Self-Care Survival Guide: Your Well-Being is Worth It!
By Hillary Landry
Hillary Landry leads a group of Natchaug employees in gentle stretching.
Photo by Jeff Evans
As the well-being manager for Hartford HealthCare, I try to walk the wellness talk as much as possible. As frontline and sideline players, both during and after the pandemic, we all need a time-out for ourselves. Here are some of my favorite self-care treats:
• I start and end my day outside. Spending time outdoors in the fresh air and daylight, even for a few minutes, does wonders for my mood.
• I leave work at work. I wash my hands and say, “Enough is enough for today.” There will always be one more thing to do. Allowing yourself to be ok with what you accomplished for the day can help you enjoy your down time.
• I check in with my squad. Group text or FaceTime with friends. We all have a basic human need for connection with those who share our experiences. Supporting each other in small ways helps us feel cared for and understood, even in difficult times.
• I move. Even if it is only for five or 10 minutes, exercise or movement can help boost my energy, help me feel less stressed and sometimes get the creative juices flowing to generate new ideas. Take a quick walk around the office, climb the stairs, stand up and stretch or do a few jumping jacks in place. I try to do something every hour if I can.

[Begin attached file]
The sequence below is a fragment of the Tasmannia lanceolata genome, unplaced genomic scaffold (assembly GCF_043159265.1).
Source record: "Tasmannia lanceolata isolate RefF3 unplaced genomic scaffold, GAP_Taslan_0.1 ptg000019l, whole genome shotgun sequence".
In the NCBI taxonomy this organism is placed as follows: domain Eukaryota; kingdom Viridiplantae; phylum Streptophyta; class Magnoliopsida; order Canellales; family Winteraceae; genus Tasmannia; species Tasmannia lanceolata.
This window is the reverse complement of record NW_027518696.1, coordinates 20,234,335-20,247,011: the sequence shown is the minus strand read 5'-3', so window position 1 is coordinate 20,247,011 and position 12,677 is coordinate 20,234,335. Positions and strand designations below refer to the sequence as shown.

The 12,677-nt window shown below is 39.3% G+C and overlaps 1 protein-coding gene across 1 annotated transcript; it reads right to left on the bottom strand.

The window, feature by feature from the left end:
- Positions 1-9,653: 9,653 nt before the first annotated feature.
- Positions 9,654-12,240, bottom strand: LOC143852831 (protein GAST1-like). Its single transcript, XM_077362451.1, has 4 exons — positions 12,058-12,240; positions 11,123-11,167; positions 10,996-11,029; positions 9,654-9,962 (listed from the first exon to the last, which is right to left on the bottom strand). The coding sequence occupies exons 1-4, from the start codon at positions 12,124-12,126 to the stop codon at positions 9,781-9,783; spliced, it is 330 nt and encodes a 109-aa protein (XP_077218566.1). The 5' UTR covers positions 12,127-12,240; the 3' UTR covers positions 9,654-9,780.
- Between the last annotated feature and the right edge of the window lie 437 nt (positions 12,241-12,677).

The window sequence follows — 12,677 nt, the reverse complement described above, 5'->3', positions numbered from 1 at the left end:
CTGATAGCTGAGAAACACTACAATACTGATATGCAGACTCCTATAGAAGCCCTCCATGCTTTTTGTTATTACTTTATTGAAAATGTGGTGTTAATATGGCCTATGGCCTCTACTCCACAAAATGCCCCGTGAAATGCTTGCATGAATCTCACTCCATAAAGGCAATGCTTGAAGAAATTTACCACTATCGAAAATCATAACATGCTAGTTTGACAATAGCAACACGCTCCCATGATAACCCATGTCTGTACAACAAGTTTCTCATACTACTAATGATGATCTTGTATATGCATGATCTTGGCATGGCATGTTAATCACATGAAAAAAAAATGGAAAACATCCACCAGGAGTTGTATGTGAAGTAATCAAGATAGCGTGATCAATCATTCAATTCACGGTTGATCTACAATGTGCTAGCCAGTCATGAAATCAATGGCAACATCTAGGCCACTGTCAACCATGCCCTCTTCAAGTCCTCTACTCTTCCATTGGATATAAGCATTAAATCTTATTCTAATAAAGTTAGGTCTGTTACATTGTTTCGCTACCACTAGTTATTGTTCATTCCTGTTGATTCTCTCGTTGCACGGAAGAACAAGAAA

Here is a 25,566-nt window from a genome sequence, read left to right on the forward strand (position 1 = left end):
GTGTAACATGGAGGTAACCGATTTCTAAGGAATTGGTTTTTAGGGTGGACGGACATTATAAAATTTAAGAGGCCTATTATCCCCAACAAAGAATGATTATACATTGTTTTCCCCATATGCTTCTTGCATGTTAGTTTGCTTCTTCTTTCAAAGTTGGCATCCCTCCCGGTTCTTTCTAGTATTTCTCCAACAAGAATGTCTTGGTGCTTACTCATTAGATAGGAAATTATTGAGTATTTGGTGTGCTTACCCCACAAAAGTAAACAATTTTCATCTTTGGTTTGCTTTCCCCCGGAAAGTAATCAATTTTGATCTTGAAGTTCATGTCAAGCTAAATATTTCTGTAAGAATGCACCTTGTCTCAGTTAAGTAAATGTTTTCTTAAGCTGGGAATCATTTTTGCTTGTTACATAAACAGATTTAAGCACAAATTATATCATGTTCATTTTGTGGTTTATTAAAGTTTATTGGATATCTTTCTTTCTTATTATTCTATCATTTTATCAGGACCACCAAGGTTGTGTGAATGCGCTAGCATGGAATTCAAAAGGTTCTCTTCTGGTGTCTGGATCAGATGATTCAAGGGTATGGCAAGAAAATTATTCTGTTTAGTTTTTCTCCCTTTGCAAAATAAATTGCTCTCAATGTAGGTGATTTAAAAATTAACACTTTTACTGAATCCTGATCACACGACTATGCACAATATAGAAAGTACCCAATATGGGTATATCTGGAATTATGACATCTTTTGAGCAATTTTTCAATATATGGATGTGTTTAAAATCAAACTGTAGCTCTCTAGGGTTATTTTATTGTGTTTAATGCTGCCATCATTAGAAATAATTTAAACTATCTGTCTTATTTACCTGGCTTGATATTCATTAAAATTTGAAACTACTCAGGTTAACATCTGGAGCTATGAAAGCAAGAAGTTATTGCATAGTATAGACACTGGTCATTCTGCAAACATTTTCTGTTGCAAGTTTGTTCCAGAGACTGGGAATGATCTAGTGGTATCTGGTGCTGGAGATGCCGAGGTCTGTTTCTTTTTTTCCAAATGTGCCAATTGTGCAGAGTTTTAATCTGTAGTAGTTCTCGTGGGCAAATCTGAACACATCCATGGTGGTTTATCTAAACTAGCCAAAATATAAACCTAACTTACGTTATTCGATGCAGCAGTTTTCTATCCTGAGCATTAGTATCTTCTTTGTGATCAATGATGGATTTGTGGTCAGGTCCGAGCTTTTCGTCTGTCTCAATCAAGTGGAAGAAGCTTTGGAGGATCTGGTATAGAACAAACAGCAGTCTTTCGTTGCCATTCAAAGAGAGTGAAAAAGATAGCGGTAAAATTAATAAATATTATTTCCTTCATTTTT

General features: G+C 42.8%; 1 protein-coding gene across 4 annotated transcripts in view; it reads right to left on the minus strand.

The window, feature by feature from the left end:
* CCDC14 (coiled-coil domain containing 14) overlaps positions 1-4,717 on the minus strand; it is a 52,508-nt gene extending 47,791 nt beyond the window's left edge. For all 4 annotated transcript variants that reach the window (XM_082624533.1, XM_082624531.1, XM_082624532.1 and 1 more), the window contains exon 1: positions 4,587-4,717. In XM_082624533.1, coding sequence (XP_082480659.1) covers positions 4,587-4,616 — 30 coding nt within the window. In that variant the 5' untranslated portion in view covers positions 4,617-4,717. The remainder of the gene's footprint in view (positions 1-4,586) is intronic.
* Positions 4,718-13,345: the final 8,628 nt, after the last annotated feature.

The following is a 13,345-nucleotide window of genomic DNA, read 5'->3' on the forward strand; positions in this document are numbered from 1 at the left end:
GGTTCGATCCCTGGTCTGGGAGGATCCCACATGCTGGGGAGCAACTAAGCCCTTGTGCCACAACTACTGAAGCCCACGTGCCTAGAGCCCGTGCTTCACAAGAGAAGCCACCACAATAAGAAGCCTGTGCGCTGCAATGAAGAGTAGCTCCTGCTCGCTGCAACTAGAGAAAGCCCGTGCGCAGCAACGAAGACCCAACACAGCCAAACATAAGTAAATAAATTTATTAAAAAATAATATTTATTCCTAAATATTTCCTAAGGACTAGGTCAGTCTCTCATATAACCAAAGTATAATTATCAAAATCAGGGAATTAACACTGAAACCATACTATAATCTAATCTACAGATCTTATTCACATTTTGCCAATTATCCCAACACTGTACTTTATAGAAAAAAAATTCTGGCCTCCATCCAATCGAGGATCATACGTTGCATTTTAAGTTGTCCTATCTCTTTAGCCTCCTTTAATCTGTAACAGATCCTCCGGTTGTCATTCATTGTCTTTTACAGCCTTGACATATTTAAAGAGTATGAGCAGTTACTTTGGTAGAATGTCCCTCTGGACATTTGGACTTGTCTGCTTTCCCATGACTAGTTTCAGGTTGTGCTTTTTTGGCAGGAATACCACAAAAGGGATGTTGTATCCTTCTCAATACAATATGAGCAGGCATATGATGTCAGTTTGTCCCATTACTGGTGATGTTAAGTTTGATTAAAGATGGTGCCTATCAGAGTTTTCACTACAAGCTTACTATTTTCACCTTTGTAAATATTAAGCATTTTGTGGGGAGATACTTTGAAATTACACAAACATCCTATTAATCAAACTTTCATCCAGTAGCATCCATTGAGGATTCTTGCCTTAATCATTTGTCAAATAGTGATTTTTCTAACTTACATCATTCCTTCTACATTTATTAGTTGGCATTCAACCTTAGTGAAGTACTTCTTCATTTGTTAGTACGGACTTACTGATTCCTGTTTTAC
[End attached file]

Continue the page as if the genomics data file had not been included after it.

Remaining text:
• I say no. Many of us “Yessers” out there have a hard time saying no. Creating healthy boundaries and delegating when appropriate can feel freeing. Having too many commitments or too much on your plate can take a toll on your well-being.
• I read. A book with pages! Particularly fiction or mystery. It’s a way to be transported to a different world and it takes my mind off of day-to-day stressors. Audiobooks are a great alternative if you have a long commute or prefer to listen to the story.
• I drink water. A lot of water. Staying hydrated helps my whole body, especially my energy and joints. Plain water isn’t always my favorite so I add fruit, veggies and sometimes herbs. Lemon, cucumber and mint is my favorite combination. Divide your body weight by two and that’s how many ounces you need per day.
• I am my own cheerleader. I write words, phrases or lyrics down on post-it notes and put them on my bathroom mirror, my computer monitor or I share them on my huddle board. We all need positive reinforcement.
• I use the End-of-Day checklist. It helps me bring closure to my day and be more present with my family. The checklist includes: looking in the mirror and being proud of the work I did; considering three things that went well; acknowledging one difficulty and, without judgment, letting it go; asking myself if I am okay; and choosing to switch my attention to home to rest and recharge.
Self-care isn’t selfish. It’s necessary. We need it to take better care of each other and our patients. Practice it, role model it, support it!